New research from the Centers for Disease Control and Prevention (CDC) says coronavirus infections among young adults increased significantly from August to September as colleges and universities reopened around the country.
The CDC study released Tuesday found that between Aug. 2 and Sept. 5, weekly COVID-19 cases among adults aged 18-22 increased 55 percent nationally.
The Northeast region experienced a 144 percent increase in coronavirus cases among young adults, while the Midwest recorded a 123.4 percent increase, according to the report.
The health agency emphasized that the jump in cases was not solely attributable to increased testing.
As about 45 percent of young adults in the age range are enrolled in colleges and universities, the CDC said it is likely the resumption of in-person classes is part of the reason for the rise in cases.
The CDC notes previous reports showed young adults are less likely than any other age group to adhere to health guidance meant to curb the spread of the coronavirus.
While young adults are at lower risk for severe disease and death if they contract the virus compared to older adults and those with preexisting conditions, they can certainly transmit the virus to those at higher risk and can also become seriously ill themselves.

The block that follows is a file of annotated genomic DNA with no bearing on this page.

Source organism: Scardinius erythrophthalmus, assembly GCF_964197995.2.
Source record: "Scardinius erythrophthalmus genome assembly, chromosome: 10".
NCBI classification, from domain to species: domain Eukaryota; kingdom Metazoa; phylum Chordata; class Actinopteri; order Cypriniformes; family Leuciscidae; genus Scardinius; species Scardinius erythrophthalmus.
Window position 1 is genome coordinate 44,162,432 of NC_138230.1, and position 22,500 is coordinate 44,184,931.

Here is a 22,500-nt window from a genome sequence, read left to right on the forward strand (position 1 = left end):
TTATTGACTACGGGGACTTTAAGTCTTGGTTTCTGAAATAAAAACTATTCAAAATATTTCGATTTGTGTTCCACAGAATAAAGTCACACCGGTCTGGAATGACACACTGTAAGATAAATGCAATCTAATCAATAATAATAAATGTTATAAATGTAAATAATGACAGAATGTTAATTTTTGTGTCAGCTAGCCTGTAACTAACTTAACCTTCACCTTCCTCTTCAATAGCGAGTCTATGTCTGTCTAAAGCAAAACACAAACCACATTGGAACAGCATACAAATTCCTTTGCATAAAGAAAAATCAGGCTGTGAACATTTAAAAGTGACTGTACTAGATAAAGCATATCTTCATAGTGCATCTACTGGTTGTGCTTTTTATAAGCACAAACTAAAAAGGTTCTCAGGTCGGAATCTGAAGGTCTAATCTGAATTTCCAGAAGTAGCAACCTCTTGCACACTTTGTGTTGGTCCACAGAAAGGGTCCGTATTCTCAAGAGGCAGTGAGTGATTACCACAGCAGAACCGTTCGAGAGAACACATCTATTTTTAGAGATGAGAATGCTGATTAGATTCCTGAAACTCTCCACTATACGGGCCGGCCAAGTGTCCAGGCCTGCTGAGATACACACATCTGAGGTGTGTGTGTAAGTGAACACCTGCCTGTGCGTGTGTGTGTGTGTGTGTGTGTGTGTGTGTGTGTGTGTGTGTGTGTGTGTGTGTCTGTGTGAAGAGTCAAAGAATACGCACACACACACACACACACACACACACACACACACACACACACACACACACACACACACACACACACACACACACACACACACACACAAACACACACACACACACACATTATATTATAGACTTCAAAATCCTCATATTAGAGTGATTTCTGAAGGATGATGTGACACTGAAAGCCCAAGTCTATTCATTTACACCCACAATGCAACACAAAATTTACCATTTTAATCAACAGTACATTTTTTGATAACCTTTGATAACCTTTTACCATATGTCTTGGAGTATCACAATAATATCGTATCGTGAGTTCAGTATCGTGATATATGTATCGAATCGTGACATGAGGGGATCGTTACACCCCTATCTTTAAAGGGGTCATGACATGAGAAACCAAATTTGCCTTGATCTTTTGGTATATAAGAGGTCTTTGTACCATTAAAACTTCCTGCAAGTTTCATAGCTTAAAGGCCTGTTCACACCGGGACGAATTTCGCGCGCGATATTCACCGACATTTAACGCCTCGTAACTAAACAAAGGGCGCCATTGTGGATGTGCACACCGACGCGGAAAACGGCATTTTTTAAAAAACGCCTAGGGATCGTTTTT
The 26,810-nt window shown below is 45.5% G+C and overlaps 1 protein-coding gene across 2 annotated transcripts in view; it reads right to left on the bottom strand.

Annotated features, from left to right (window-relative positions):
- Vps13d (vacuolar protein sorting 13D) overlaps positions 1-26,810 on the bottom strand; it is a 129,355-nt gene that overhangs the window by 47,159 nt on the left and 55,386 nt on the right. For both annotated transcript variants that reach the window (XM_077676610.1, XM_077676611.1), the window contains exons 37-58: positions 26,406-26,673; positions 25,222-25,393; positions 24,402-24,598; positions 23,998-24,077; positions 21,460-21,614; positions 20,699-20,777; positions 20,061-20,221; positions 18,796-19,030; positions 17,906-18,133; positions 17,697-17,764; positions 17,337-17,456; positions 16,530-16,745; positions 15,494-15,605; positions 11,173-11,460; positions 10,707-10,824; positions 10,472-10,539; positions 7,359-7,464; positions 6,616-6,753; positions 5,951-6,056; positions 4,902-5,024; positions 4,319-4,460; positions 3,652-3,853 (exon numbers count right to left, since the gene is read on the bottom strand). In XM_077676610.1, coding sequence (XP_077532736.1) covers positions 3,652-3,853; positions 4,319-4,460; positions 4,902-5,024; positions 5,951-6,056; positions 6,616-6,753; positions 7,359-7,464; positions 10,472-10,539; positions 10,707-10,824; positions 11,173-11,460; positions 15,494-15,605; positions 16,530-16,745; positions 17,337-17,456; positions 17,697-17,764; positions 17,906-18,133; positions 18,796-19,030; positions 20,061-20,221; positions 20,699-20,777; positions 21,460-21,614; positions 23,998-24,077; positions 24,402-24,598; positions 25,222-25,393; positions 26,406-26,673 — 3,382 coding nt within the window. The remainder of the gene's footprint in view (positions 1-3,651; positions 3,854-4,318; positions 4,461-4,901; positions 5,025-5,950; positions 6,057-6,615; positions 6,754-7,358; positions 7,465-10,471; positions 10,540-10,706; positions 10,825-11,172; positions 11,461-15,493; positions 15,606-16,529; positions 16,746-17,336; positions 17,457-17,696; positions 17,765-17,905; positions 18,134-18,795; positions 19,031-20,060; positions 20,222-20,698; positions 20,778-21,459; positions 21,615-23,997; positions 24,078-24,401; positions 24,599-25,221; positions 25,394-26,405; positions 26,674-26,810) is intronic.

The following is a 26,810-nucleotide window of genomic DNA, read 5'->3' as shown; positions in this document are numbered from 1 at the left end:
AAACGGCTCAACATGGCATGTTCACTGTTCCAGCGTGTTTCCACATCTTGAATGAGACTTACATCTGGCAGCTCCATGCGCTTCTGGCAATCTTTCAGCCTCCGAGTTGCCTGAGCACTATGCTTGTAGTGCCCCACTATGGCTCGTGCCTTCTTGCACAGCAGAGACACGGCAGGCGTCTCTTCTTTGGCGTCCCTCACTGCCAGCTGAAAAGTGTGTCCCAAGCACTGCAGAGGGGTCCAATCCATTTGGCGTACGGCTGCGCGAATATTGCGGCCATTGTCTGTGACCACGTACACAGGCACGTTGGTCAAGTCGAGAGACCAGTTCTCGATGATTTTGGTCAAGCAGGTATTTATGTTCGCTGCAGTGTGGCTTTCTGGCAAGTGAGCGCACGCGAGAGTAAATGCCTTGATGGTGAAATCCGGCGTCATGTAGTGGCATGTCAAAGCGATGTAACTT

“Young adults, including those enrolled in colleges and universities, should take precautions, including mask wearing, social distancing, and hand hygiene, and follow local, state, and federal guidance for minimizing the spread of COVID-19,” the CDC said in its report.
“Institutions of higher education should take action to promote healthy environments,” the agency said.
In a separate study published by the CDC on Tuesday, researchers looked at an unnamed North Carolina university that experienced a rapid increase in COVID-19 cases and clusters within two weeks of opening the campus to students, forcing the school to transition to online classes.
Between August 3 and 25, nearly 700 coronavirus cases were identified and most cases occurred in people aged 22 or younger.
“Student gatherings and congregate living settings, both on and off-campus, likely contributed to the rapid spread of COVID-19 within the university community,” researchers wrote in the report.
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